History, fun, well written
Felling to the correctors
How many bad people there where in the building of the bridge
A must listen!
Well, I love to read and I am addicted to listening. I like mysteries the best, but a good book is a good book.
This book is huge and the background part at the beginning goes on and on. Stick it out, skim it or just skip it. When you get the the the part when the father dies and they start building the bridge, it becomes amazing. The engineering issues, the worksite issues, and New York politics are fascinating. To many people I know couldn't make it through the begining, so they missed a really great book.
I am a safety consultant and the material about cassion work was fascinating. A great read for safety geeks like me.
This was a disappointment for me. McCullough is a master historian AND storyteller. This time, he is also a master engineer. Engineers would be in heaven reading all the details featured here, but some of the human interest was lost in all that detail.
I am an avid history buff, and a tech head--but The Great Bridge lost me about 3/4 of the way through. Frist time I have ever let a McCullough volume go unfinished.;
I grew up in New York City and had seen the Brooklyn Bridge and traveled on it many times, but never appreciated what a remarkable story there was behind the building of that bridge. In addition I learned a great deal about the history of New York City. I highly recommend this book.
The book and story is amazing.
I initially did not like him as he was so slow, and came close to sending it back. However the story is so compelling that I went thru the entire book which is an amazing story.
I will also say the the preface by the author was outstanding, and then having a below average reader to follow was disappointing.
I had recently finished the Johnstown Flood which was an AMAZING reader
Eclectic is a verb
Authentic, Historic, Personalities
Mrs. Roebling comes across as perhaps the most able person in the story.
It was very fitting to the book style.
I am amazed by some of the things they decided to try, working with the limited knowledge of the time. The discussion of men working under pressurized air in truly terrible conditions was quite moving.
I like the way McCullough weaves in not just the story of the building of the bridge, but also a great deal of historical context and other events happening at the same time.
Excellent story and reading, but really long on the details, such as the biographies of a lot of engineers, politicians, and businessmen involved with the bridge. Also an hour by hour description of what went on in the caissons beneath the East River. But I listened to every word.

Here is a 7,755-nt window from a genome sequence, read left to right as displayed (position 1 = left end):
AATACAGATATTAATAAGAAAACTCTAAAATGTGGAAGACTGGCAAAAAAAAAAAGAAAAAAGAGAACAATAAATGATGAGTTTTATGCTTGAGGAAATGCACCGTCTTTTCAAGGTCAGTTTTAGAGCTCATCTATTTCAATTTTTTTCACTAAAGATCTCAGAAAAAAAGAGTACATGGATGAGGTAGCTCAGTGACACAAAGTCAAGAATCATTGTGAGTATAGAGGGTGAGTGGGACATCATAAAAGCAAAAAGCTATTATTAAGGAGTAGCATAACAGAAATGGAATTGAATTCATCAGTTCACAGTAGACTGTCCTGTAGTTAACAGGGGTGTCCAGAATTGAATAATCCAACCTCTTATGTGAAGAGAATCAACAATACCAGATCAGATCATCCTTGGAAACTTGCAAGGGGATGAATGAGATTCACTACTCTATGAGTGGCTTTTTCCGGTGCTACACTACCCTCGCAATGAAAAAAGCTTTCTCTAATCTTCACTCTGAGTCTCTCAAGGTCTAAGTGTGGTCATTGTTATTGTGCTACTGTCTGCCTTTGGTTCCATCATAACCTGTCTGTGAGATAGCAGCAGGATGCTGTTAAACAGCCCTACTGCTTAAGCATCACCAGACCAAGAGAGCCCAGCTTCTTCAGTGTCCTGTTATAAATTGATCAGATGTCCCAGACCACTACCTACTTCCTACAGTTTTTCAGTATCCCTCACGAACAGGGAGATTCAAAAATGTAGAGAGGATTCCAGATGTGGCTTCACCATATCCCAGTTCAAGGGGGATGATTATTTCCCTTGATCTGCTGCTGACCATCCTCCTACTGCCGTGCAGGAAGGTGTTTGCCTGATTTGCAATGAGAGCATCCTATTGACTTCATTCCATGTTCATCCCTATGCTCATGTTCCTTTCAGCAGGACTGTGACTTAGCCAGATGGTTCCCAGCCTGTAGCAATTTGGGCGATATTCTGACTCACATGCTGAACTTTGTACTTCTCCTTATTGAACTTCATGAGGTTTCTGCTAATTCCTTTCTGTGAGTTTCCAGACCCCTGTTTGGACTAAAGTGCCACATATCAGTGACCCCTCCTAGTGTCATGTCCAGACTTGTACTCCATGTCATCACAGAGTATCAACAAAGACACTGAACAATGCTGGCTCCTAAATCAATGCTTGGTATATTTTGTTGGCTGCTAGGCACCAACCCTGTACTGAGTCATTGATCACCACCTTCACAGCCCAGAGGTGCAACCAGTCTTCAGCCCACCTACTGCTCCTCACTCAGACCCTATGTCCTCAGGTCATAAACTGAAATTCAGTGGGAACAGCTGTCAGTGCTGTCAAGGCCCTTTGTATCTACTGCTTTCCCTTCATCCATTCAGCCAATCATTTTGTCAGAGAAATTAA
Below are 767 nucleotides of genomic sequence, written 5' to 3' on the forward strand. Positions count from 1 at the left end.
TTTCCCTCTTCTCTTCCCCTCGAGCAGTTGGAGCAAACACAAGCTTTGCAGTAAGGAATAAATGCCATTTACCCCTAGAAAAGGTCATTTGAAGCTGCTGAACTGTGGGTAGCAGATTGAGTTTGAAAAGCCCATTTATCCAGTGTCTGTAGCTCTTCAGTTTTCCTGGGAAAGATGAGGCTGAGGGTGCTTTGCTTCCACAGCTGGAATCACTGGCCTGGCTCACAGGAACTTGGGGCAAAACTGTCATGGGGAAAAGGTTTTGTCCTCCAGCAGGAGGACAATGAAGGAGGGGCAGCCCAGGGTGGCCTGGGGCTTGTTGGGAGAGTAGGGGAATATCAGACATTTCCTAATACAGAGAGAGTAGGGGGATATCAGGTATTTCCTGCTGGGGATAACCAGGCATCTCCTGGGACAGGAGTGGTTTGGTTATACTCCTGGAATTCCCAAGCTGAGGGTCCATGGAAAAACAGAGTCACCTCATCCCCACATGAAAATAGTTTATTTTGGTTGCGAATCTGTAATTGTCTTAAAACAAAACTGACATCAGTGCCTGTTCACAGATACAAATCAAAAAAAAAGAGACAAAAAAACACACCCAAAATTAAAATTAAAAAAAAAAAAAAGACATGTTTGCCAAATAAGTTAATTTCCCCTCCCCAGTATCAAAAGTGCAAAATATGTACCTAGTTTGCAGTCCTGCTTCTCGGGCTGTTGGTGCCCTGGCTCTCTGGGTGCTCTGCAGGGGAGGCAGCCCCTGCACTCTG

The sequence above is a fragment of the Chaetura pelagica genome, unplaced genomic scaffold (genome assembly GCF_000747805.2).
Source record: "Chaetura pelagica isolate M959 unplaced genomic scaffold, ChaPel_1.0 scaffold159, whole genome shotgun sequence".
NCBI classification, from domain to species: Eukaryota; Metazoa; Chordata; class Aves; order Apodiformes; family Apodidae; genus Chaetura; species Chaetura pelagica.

to read the actual book may have been more engaging
it was simply to tedious to follow on audio for me.
he was fine.
i'm sure there's lots of redeeming qualities about this book including the historical context presented.
It's a long book, but it doesn't wander or get lost in its own prose. You get the history of the political machinations that existed in the background, the history of Brooklyn, New York, and all things relevant that made the bridge not just a fantastic feat of engineering for the day, but quite an accomplishment for all of the difficult people and circumstances involved.
Boss Tweed, world renowned engineers, the Gilded Age, etc. The story is very broad but easy to read.
Non-fiction, fiction--I read widely. Except bodice rippers. I'd rather pull my own eyelashes out than read romance. Avid, happy reader.
This is a great, interesting book that I highly recommend. One tip for listeners: If you're finding the narration painfully slow, as I did, if you knock it up to 1.5 speed, it completely fixes the problem without a noticeable change in the tone. In fact, I'd forget I'd sped it up until the changes in download segments, when the 'this is audible' announcements and the like sounded cartoonish. Nelson Runger is SLOOOOW, but that fix took care of it.
If you're a fan of good histories that provide a rich background, you'll love this book. The corruption and colorful nature of New York politics in that era, the amazing engineering and construction feat that building this bridge represented with the technologies available at the time . . . if you're not impressed, you weren't paying attention.
Well worth the credit--hours of entertainment.